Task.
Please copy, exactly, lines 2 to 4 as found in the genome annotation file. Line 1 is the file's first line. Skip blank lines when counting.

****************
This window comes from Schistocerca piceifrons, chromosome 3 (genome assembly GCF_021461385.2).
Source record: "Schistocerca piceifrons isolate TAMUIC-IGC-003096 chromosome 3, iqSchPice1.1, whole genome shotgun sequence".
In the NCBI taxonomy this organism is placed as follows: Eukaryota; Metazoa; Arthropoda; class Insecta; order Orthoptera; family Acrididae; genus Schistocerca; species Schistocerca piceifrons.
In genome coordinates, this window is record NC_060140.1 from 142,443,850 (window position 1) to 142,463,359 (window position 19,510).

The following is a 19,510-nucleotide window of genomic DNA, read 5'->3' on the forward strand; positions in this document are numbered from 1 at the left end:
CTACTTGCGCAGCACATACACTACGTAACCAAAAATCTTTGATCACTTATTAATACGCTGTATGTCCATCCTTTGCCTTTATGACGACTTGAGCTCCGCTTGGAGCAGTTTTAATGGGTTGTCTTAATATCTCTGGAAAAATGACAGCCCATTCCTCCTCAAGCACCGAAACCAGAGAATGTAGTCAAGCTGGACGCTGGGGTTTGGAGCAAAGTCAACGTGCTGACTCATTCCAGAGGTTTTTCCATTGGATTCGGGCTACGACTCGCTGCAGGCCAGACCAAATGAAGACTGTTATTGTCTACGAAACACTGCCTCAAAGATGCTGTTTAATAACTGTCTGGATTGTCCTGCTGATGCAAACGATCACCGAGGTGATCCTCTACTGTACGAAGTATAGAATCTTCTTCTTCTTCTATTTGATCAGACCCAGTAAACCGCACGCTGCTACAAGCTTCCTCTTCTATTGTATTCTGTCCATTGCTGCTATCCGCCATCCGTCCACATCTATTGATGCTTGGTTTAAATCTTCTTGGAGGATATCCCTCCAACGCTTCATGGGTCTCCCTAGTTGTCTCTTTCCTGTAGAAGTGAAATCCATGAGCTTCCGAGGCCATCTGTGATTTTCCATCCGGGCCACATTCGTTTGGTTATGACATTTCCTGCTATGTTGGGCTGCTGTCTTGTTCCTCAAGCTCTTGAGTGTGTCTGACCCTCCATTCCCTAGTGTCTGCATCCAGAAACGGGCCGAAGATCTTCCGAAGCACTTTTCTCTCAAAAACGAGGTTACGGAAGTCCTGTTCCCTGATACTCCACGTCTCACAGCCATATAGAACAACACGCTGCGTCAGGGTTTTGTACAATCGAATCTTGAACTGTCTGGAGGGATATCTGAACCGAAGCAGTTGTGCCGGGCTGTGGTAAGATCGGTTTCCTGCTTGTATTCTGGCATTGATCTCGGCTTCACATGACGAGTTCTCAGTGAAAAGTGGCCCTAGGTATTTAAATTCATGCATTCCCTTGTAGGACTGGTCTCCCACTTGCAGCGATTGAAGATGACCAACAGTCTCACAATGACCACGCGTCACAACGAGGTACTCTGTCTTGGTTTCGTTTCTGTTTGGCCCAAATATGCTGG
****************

Source record: "Schistocerca piceifrons isolate TAMUIC-IGC-003096 chromosome 3, iqSchPice1.1, whole genome shotgun sequence".
In the NCBI taxonomy this organism is placed as follows: Eukaryota; Metazoa; Arthropoda; class Insecta; order Orthoptera; family Acrididae; genus Schistocerca; species Schistocerca piceifrons.
In genome coordinates, this window is record NC_060140.1 from 142,443,850 (window position 1) to 142,463,359 (window position 19,510).